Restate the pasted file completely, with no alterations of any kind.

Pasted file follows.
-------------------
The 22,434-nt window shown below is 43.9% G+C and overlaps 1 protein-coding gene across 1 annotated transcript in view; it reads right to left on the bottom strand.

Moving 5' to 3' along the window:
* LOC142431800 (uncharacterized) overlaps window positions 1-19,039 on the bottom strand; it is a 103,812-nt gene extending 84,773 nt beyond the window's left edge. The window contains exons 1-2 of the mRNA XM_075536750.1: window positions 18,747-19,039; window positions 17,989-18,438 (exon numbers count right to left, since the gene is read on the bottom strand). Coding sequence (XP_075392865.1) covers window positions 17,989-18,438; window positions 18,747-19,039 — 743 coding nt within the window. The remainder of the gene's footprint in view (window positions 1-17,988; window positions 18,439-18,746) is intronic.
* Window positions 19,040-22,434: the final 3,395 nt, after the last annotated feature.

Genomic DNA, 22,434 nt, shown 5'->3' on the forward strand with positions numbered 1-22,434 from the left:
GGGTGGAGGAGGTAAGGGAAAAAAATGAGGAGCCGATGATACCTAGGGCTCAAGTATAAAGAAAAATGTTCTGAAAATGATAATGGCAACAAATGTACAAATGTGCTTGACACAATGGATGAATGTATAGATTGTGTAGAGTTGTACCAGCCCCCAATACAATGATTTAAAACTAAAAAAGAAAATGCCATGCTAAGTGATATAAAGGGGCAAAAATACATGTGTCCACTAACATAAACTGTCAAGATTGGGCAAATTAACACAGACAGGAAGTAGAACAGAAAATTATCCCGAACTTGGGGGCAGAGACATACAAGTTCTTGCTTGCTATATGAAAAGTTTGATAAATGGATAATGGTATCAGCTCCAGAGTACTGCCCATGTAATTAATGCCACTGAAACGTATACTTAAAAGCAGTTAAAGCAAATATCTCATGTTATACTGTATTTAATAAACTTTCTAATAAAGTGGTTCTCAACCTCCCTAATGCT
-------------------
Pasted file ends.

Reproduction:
The 22,434-nt window shown below is 43.9% G+C and overlaps 1 protein-coding gene across 1 annotated transcript in view; it reads right to left on the bottom strand.

Moving 5' to 3' along the window:
* LOC142431800 (uncharacterized) overlaps window positions 1-19,039 on the bottom strand; it is a 103,812-nt gene extending 84,773 nt beyond the window's left edge. The window contains exons 1-2 of the mRNA XM_075536750.1: window positions 18,747-19,039; window positions 17,989-18,438 (exon numbers count right to left, since the gene is read on the bottom strand). Coding sequence (XP_075392865.1) covers window positions 17,989-18,438; window positions 18,747-19,039 — 743 coding nt within the window. The remainder of the gene's footprint in view (window positions 1-17,988; window positions 18,439-18,746) is intronic.
* Window positions 19,040-22,434: the final 3,395 nt, after the last annotated feature.

Genomic DNA, 22,434 nt, shown 5'->3' on the forward strand with positions numbered 1-22,434 from the left:
GGGTGGAGGAGGTAAGGGAAAAAAATGAGGAGCCGATGATACCTAGGGCTCAAGTATAAAGAAAAATGTTCTGAAAATGATAATGGCAACAAATGTACAAATGTGCTTGACACAATGGATGAATGTATAGATTGTGTAGAGTTGTACCAGCCCCCAATACAATGATTTAAAACTAAAAAAGAAAATGCCATGCTAAGTGATATAAAGGGGCAAAAATACATGTGTCCACTAACATAAACTGTCAAGATTGGGCAAATTAACACAGACAGGAAGTAGAACAGAAAATTATCCCGAACTTGGGGGCAGAGACATACAAGTTCTTGCTTGCTATATGAAAAGTTTGATAAATGGATAATGGTATCAGCTCCAGAGTACTGCCCATGTAATTAATGCCACTGAAACGTATACTTAAAAGCAGTTAAAGCAAATATCTCATGTTATACTGTATTTAATAAACTTTCTAATAAAGTGGTTCTCAACCTCCCTAATGCT